Skip to Content

Category:Central America

Leaving Honduras Was Harder Than I Thought

Before coming home to NYC, I was stuck at a police station in Honduras, the city’s airport blacked out and I almost missed my connecting flight in Miami.

Adios, #Honduras! Next #travel destination – #Cancun, #Mexico!!! #latergram

A photo posted by Monica Wong (@_monicawong) on

I thought that being held at La Guama’s police station the night before my flight would be the last hurdle I had to over come before landing on American soil. I was wrong. I woke up bright and early the following morning to catch the chicken bus to San Pedro Sula.

It was cramped, crowded, fly infested and extremely hard to keep my mouth shut as the bus bounced and swerved on the highway. I’m pretty sure I had a few flies for breakfast. When I got off the bus at San Pedro Sula an hour and half hour later, my behind was still vibrating.

Read more »

Held At La Guama Police Station

Don’t miss the last bus from La Guama to Lago de Yajoa or you might have to spend the night at the police station if you can’t find a ride back.

 

Ok, so I wasn’t technically held at the police station in La Guama. I went there voluntarily. I was a tad late catching the bus back from Comayagua. By the time I reached La Guama, I discovered that the buses stop running at 6PM. It was my last night in Honduras and I had no clue how I was going to find my way back to my hotel in Lago de Yajoa.

The guy next to me, who appeared to be an architecture, offered to take my friend and I to the police station for help. He slipped the bus driver a few lempiras and asked him to drop us off at the police station.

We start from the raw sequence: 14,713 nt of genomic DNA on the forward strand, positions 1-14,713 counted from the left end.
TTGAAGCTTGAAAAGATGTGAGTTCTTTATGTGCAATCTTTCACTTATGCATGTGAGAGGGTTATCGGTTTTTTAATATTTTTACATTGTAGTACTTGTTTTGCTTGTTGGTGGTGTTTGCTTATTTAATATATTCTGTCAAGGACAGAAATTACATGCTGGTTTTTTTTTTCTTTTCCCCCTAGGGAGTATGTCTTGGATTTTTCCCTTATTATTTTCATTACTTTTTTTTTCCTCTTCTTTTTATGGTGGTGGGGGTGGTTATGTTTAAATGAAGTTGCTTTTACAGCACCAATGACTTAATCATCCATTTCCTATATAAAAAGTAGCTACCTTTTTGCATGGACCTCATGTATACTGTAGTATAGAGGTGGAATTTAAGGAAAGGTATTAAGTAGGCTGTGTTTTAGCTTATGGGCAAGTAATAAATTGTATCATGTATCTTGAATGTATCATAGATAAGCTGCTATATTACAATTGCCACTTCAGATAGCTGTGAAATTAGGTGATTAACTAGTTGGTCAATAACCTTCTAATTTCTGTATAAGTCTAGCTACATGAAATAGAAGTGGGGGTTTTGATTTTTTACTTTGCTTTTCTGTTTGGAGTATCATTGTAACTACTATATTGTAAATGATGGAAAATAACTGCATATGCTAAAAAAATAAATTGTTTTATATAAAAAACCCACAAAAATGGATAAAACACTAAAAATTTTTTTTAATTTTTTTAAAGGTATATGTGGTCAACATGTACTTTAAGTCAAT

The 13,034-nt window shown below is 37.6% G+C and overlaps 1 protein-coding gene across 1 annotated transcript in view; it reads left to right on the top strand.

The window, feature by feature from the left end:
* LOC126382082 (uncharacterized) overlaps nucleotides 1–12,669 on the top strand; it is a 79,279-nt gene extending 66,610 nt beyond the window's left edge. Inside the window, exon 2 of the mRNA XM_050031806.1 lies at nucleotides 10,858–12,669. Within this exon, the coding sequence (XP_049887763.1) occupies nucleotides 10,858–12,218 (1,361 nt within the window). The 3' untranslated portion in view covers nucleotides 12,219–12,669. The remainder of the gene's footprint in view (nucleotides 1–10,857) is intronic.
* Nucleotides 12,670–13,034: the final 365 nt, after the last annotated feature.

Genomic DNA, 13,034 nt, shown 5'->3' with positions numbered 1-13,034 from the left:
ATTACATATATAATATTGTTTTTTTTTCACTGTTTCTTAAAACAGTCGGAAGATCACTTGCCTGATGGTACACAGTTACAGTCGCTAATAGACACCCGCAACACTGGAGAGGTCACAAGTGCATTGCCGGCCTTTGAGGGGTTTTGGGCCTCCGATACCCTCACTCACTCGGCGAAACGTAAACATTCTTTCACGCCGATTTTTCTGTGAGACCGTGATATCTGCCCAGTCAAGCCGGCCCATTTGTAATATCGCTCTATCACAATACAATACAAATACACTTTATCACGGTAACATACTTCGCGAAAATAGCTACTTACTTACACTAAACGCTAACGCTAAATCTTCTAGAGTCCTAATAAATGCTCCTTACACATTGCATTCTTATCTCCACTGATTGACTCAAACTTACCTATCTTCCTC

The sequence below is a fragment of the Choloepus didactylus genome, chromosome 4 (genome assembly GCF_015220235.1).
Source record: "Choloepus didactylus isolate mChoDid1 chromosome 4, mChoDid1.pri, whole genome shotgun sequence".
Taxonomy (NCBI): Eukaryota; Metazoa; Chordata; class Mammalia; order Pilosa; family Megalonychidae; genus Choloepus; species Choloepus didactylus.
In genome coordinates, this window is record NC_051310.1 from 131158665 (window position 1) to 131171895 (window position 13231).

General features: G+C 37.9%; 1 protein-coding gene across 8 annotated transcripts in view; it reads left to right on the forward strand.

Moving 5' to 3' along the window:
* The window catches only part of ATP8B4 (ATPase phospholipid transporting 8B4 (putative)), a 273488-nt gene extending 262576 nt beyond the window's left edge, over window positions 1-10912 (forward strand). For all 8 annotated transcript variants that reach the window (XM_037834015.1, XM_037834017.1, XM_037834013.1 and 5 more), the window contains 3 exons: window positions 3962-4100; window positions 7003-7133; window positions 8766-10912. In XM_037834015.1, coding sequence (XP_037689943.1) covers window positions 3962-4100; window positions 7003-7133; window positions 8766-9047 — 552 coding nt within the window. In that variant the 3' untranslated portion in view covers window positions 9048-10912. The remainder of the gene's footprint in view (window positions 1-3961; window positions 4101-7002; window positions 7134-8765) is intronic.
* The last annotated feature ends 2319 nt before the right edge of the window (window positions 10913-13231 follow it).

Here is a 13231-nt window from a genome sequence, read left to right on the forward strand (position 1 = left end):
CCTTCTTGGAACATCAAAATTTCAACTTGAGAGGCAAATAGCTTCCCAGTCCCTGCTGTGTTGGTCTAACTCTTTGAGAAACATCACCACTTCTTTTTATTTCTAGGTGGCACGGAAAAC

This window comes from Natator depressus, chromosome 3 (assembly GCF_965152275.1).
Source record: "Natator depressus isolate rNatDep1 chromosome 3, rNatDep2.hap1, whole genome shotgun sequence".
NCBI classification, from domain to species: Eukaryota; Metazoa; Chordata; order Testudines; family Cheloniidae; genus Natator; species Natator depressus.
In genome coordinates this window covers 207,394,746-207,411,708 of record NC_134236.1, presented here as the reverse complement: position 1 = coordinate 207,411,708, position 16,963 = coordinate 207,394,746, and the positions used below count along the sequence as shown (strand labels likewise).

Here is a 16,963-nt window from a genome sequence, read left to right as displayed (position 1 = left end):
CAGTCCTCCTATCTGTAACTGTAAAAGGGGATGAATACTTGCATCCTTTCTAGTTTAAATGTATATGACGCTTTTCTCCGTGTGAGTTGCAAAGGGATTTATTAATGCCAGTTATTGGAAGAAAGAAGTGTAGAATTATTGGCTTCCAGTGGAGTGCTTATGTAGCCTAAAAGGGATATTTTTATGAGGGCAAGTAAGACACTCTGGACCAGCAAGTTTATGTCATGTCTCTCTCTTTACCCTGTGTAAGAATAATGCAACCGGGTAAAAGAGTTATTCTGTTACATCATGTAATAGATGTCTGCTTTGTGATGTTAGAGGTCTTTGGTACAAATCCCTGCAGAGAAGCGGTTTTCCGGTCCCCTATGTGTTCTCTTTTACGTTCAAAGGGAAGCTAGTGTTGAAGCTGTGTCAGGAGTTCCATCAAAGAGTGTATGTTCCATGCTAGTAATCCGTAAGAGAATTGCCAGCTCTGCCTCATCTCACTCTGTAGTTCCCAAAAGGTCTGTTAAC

Read more »

Comayagua: The Colonial Capital of Honduras

Take a one day trip to Comayagua from Lago de Yojoa to see what life was like in the colonial days.

 

The Cathedral of Immaculate Conception in Comayagua, the colonial capital of #Honduras. #travel #latergram

A photo posted by Monica Wong (@_monicawong) on

Transportation in Honduras can be somewhat informal. Often times there are no bus stops or station platforms. You just wave down an approaching van by the side of the highway and hope it’s going in the direction of your destination.

Chicken buses zip by the front gate of our hotel every 10-15 minutes. Sometimes 20, but that only seems to happen on extra hot days. I hopped on one from Lago de Yojoa to Comayagua, the colonial capital of Hondurs, via La Guama. The trip took about two hours.

Read more »